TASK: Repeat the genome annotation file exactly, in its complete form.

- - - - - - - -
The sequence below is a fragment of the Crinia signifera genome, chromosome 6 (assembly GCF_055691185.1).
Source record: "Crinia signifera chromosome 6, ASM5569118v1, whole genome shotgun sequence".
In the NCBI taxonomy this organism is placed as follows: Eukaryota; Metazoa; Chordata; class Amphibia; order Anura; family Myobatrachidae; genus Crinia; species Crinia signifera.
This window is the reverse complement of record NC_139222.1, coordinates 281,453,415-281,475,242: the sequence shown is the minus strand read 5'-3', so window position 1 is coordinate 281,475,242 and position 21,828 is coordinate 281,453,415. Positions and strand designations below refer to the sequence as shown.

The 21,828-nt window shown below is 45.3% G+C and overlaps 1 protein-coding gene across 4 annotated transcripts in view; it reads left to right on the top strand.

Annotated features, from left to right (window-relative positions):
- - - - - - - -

The sequence below is a fragment of the Crinia signifera genome, chromosome 6 (assembly GCF_055691185.1).
Source record: "Crinia signifera chromosome 6, ASM5569118v1, whole genome shotgun sequence".
In the NCBI taxonomy this organism is placed as follows: Eukaryota; Metazoa; Chordata; class Amphibia; order Anura; family Myobatrachidae; genus Crinia; species Crinia signifera.
This window is the reverse complement of record NC_139222.1, coordinates 281,453,415-281,475,242: the sequence shown is the minus strand read 5'-3', so window position 1 is coordinate 281,475,242 and position 21,828 is coordinate 281,453,415. Positions and strand designations below refer to the sequence as shown.

The 21,828-nt window shown below is 45.3% G+C and overlaps 1 protein-coding gene across 4 annotated transcripts in view; it reads left to right on the top strand.

Annotated features, from left to right (window-relative positions):